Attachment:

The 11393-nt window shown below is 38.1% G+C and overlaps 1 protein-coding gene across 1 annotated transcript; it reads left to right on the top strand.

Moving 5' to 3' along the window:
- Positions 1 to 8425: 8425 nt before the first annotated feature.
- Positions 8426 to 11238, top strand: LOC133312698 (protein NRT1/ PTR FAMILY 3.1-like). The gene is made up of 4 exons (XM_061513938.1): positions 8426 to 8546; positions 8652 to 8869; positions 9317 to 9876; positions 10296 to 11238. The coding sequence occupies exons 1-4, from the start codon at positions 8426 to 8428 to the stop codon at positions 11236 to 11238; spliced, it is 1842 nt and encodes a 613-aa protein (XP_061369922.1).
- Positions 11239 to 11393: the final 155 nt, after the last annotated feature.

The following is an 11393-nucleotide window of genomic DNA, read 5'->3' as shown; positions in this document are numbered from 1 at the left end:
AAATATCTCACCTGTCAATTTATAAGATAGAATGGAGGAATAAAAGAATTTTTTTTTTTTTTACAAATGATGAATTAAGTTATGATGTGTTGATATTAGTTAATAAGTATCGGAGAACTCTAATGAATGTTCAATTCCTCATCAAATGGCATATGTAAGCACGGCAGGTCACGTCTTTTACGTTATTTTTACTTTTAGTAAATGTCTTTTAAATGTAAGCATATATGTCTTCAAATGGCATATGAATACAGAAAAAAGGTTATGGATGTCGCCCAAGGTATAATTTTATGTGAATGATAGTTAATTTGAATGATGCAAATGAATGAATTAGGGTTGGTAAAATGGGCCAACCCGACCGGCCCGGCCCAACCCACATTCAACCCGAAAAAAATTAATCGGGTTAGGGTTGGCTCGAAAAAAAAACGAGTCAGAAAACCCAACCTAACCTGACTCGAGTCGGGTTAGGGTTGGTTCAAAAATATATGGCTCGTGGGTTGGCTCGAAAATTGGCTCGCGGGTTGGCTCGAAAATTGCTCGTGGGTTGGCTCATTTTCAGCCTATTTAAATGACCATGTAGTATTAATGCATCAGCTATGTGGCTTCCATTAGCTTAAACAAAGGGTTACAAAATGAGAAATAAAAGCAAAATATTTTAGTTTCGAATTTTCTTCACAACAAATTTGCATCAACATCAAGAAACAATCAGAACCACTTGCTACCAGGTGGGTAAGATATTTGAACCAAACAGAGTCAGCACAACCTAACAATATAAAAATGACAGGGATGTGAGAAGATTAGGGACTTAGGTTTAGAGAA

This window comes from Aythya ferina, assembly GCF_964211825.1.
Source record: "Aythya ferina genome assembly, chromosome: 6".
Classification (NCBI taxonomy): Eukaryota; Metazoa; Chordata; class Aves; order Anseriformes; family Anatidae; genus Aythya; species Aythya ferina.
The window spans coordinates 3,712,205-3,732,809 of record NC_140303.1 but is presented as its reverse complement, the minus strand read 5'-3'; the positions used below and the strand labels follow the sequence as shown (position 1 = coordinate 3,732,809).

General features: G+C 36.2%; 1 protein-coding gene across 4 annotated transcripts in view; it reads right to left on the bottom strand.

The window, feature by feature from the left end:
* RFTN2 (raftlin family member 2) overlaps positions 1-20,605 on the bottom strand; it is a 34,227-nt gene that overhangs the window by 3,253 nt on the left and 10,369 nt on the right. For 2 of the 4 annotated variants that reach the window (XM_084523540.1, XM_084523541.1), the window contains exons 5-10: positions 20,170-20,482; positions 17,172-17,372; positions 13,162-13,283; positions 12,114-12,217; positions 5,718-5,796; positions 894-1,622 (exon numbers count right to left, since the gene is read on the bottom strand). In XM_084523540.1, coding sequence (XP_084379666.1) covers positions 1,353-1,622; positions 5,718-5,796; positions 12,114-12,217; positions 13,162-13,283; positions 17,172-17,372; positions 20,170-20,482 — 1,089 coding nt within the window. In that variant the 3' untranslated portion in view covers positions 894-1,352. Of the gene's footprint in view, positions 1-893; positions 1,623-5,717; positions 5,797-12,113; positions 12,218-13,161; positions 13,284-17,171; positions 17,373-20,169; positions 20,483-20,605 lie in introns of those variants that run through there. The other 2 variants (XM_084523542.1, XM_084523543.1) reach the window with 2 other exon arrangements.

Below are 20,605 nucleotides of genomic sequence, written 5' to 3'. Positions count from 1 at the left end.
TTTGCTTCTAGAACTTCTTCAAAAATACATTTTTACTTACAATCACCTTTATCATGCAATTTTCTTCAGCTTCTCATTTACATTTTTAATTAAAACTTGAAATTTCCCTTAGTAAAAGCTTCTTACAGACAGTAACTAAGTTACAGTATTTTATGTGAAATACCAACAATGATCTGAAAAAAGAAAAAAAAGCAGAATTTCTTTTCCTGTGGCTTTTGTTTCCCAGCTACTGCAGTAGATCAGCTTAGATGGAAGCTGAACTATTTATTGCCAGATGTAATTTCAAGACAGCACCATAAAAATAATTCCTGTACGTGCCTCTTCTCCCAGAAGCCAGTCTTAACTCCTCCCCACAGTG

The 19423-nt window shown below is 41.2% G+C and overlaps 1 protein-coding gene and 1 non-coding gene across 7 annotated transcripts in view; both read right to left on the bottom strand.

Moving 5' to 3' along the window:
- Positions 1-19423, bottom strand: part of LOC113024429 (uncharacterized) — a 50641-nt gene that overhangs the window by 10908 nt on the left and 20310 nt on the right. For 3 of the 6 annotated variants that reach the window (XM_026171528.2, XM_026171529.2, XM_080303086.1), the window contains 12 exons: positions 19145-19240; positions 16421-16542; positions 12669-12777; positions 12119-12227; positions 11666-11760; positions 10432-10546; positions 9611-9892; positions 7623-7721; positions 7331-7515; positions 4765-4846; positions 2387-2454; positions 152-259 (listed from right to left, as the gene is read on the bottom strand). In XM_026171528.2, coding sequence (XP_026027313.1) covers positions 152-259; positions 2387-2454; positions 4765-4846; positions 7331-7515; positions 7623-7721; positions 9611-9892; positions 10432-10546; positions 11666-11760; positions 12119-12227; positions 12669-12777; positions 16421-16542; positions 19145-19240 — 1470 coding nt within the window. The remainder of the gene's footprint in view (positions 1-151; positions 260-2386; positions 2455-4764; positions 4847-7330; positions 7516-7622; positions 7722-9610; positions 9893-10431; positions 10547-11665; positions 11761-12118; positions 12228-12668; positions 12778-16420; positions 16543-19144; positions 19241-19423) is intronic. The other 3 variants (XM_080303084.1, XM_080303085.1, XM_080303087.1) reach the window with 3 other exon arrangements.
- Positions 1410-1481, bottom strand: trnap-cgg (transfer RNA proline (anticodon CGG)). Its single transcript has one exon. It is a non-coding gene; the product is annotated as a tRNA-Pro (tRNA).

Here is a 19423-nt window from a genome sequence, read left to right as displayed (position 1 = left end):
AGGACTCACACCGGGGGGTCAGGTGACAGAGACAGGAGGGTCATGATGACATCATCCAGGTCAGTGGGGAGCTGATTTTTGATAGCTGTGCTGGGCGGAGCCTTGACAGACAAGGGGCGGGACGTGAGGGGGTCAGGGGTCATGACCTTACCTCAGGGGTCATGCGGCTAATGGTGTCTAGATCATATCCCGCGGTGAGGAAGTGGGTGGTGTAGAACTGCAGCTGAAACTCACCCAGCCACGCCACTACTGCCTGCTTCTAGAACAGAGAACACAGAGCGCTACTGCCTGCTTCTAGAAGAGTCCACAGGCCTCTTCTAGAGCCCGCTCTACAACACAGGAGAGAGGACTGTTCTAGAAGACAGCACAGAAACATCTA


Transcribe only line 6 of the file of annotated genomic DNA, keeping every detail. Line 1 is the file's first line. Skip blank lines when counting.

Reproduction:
The following is an 11393-nucleotide window of genomic DNA, read 5'->3' as shown; positions in this document are numbered from 1 at the left end: